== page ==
Guru Gobind Singh Sahib was fluent in Persian and wrote his Zafarnāma to Emperor Aurangzeb in pure Persian.
Guru Nanak Sahib has one sabad in Persian, by the name of yak araj guphtam.
Many Sikhs repeat these statements as a universal truth, not pausing to think and reflect on what might be missing. Let’s take a careful look…
These statements show us that the Persian language survived in Sikhi from the First Guru to the Tenth. Why would only Guru Nanak Sahib and Guru Gobind Singh Sahib know the language? Would a language really skip eight generations of Gurus in between? And if the Zafarnāma and yak araj guphtam are written in fluent Persian, why would the Gurus stop at one composition each? If they knew the language so well, why would they limit themselves? After all, words are the way of the Guru. Our living Guru is the sabad and gurbani, the Infinite-Wisdom of the Guru Granth Sahib.
And this is where the truth begins to reveal itself, after generations of being cut to size and tucked away. The truth is, all Ten Gurus lived during Mughal rule, in an era where Persian was the single most important cosmopolitan language. Anyone that hoped to be involved in the politics and poetics of the time needed to use Persian to communicate their aims. We know for sure that Guru Nanak Sahib and Guru Gobind Singh Sahib were fluent in Persian from their recorded wisdom in Persian, and we also see proof that Guru Arjan Sahib was a prolific Persian writer, who wrote numerous Persian sabads in the Guru Granth Sahib. There are further Persian sabads in the Guru Granth Sahib that can be accredited to Bhagat Nam Dev, Bhagat Kabir, and Bhagat Farid.
In the spirit of #Nanakshahi550, celebrating 550 years since the arrival of Guru Nanak Sahib, I would like to use Guru Sahib’s life and context to explain why I believe the richness of Persian in Sikhi has been so downplayed, particularly in the Guru Granth Sahib itself. As I said before, Persian was the language of politics and poetics. Generally speaking, Sikhs are able to look at poetry in neutral terms. Persian poetry is known for its beauty and richness. Many Sikh families will boast of a family member or ancestor well-versed in Persian poetry. Politics, on the other hand, are another beast. In the Sikh community, the history of Persian in conjunction with politics is synonymous with the Mughal Empire. There is a history of struggle there, and as such the topic is often approached in negative or hostile terms.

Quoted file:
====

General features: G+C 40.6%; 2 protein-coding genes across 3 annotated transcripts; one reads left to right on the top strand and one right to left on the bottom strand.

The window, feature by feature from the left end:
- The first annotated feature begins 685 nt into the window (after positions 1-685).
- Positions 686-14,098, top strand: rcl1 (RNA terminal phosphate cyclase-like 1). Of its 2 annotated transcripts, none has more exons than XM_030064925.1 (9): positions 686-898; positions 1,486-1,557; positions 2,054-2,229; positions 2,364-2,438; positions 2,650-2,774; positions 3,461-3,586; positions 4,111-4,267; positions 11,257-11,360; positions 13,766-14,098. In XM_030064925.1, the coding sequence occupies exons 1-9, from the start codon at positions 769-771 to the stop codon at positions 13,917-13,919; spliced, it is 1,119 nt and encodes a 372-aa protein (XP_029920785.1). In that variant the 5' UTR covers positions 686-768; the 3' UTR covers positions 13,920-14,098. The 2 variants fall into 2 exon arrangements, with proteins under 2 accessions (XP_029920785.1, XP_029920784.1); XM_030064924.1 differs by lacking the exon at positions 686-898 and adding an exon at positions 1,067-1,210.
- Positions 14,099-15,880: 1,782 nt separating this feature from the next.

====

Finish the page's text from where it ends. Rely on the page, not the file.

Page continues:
This is a piece for another time, but in short, the way we are taught to perceive of Mughal influence in South Asia is very simplistic. The Mughal rulers were invaders, who imposed Islam on Hindus, then Sikhs, Persian was their language, and Arabic their script. We have an image of a dark force constantly being pushed upon the masses from above. This influence attempts to expand and corrupt. And here we see the issue in understanding the role of the Persian language in our history—if we admit too much to its use, we are admitting that we were corrupted.